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Recognition of client values as a basis for tailored care: the view of Dutch expert patients and family caregivers

Authors

  • Tineke Schoot RN, MSN (Senior Lecturer, PhD Candidate),

    1. Department of Nursing, Zuyd University of Professional Education; Business Unit Wellness and Health; Centre of Expertise Autonomy and Participation, Heerlen
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  • Ireen Proot MSc, PhD, OT, (Senior Researcher),

    1. Faculty of Health Sciences, Department of Caring Sciences, Section Health Ethics and Philosophy, Maastricht University, Maastricht
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  • Ruud ter Meulen PhD (Director and Professor),

    1. Faculty of Health Sciences, Department of Caring Sciences, Section Health Ethics and Philosophy, Maastricht University, Maastricht
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  • Luc de Witte PhD (Associate Professor and Program Manager)

    1. Department of Nursing, Zuyd University of Professional Education; Business Unit Wellness and Health; Centre of Expertise Autonomy and Participation, Heerlen
    2. Institute for Rehabilitation Research (iRv), Client Selfdetermination and Continuity of Care, Hoensbroek, the Netherlands
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Tineke Schoot, Zuyd University of Professional Education, PO Box 550, 6400AN Heerlen, The Netherlands.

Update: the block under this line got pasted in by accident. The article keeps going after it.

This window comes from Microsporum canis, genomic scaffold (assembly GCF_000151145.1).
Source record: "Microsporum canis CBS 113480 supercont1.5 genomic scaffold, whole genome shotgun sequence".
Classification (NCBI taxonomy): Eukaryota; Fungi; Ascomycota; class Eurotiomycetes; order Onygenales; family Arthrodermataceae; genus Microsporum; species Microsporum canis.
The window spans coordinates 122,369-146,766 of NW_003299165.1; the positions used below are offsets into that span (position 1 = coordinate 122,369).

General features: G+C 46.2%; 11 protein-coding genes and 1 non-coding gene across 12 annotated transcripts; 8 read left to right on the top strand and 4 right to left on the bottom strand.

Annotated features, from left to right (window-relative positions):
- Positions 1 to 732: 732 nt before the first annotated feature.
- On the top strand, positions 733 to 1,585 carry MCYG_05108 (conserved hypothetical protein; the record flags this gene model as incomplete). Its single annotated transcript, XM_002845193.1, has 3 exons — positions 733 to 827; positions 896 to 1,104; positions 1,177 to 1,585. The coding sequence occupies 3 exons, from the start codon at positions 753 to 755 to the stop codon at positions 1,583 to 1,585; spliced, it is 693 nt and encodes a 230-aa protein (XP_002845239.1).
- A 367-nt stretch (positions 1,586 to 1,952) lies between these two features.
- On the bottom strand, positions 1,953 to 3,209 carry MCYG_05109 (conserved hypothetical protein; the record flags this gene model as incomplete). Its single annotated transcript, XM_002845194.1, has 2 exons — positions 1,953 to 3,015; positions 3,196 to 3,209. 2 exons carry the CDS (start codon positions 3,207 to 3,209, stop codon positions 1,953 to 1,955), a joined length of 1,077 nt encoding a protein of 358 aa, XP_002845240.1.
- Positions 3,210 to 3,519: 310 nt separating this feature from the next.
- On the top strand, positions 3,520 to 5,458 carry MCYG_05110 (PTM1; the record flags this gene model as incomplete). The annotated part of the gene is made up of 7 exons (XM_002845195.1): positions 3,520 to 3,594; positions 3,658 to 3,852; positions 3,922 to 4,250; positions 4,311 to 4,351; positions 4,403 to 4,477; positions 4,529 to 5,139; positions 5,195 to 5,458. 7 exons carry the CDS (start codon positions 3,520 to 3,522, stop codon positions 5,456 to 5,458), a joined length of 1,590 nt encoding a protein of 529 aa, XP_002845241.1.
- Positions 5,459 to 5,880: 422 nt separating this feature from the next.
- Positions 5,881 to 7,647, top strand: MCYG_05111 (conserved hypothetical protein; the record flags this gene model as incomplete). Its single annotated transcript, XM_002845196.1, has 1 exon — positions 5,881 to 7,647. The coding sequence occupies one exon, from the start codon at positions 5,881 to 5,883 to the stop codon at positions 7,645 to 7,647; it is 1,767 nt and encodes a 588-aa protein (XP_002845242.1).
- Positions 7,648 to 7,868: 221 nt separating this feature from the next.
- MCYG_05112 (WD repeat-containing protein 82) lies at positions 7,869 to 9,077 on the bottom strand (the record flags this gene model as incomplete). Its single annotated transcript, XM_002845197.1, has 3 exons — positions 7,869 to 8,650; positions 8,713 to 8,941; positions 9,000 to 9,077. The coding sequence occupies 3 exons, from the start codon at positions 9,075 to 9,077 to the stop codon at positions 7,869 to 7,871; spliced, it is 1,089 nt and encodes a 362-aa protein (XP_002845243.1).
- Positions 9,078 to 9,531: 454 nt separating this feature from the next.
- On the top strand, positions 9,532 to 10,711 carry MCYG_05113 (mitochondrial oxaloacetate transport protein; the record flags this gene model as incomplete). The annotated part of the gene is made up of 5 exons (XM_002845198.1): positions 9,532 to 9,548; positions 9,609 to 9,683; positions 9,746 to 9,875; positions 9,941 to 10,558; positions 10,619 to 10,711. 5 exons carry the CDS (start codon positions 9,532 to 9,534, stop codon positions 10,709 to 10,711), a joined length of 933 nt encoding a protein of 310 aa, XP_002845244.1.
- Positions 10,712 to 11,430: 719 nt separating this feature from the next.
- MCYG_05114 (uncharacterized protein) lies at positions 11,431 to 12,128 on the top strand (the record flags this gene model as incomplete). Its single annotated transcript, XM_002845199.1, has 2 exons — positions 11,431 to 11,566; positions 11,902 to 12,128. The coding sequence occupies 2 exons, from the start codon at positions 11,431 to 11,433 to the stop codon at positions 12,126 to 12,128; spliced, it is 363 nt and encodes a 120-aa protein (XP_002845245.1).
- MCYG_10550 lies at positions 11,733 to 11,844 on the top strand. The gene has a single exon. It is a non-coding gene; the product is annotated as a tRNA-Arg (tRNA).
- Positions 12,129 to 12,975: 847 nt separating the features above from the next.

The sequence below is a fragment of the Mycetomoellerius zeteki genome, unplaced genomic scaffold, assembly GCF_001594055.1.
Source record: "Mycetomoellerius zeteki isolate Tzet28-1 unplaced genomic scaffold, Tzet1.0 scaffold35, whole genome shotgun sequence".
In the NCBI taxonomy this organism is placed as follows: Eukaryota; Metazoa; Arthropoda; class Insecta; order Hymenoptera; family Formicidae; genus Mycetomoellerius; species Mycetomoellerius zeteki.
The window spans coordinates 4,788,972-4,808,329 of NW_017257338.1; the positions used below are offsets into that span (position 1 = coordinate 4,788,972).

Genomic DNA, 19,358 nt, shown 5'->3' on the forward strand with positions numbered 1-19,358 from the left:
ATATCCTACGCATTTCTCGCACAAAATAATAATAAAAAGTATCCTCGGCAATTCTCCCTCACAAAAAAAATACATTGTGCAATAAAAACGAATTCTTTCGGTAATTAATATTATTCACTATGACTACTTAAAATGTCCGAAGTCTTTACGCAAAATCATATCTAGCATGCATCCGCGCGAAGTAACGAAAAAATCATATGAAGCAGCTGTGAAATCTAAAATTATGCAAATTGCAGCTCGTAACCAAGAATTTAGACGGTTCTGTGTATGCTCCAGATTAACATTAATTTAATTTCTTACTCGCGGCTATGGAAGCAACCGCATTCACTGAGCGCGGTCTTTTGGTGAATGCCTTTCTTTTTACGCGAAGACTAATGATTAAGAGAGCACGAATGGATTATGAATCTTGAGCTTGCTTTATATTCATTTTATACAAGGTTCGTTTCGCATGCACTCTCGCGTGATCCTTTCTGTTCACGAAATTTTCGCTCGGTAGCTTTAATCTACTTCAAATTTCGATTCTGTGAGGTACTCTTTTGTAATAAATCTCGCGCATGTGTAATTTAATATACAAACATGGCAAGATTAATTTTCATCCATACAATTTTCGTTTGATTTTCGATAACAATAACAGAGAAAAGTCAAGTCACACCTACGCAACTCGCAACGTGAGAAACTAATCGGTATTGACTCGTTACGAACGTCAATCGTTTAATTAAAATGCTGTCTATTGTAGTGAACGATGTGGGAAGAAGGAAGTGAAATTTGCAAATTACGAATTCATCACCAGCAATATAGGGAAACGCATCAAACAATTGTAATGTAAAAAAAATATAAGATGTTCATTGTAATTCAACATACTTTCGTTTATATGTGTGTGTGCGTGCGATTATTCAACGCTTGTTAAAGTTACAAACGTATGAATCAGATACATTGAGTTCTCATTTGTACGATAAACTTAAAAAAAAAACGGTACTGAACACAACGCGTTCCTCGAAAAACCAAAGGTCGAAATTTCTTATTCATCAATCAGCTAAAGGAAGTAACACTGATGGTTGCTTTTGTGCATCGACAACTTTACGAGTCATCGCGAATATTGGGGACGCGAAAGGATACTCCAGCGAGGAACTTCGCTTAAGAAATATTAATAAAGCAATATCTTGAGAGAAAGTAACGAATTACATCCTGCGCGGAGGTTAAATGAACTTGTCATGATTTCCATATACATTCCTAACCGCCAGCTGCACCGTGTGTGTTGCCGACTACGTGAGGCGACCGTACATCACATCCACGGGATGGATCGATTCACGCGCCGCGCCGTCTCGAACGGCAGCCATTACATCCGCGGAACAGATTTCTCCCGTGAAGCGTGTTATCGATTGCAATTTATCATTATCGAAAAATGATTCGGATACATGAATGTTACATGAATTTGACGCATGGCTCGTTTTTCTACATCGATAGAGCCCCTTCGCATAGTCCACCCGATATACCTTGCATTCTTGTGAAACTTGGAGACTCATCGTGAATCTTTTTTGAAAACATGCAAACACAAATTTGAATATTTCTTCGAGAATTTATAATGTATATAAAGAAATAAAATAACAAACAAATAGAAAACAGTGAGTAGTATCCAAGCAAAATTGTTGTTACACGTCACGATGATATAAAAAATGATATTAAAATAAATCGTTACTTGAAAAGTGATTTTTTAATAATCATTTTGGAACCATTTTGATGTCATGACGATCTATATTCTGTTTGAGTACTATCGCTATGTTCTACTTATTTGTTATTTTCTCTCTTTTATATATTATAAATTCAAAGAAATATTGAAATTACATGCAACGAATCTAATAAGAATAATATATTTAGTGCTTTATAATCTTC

E-mail: tinekeschoot@home.nl

Abstract

In the Netherlands confusion is signalled about the introduction of new care concepts like demand-oriented care. The aim of this article is to explore the phenomenon ‘interaction aimed at care tailored to the client demand’ as seen by expert clients: patients and their family caregivers. Focus interviews were held with expert patients and expert family caregivers of the ‘Dutch Council of the Chronically ill and the Disabled’. Grounded theory methodology was used to analyse the results.

Recognition by the professional of client values underlying their demand (uniqueness, comprehensiveness, continuity of life, fairness and autonomy) and underlying the care-relationship (equality, partnership and interdependence) emerged as central element within the interaction. Feelings of recognition with the client seem to reinforce autonomy, self-esteem and participation. Recognition was optimally felt in a dialogue. Four professional competencies could be identified related to recognition: attentiveness (ongoing actions to know and understand the patient); responsiveness (active, committed and responsible care guided by respect of patient identity); being a critical partner in care (giving and grounding professional opinion and discuss boundaries); being a developer of client competencies (facilitating and developing client participation within care). The findings offer possibilities to operationalize care concepts aimed at tailored care. Further research aimed at refining and testing the hypothesis developed is recommended.

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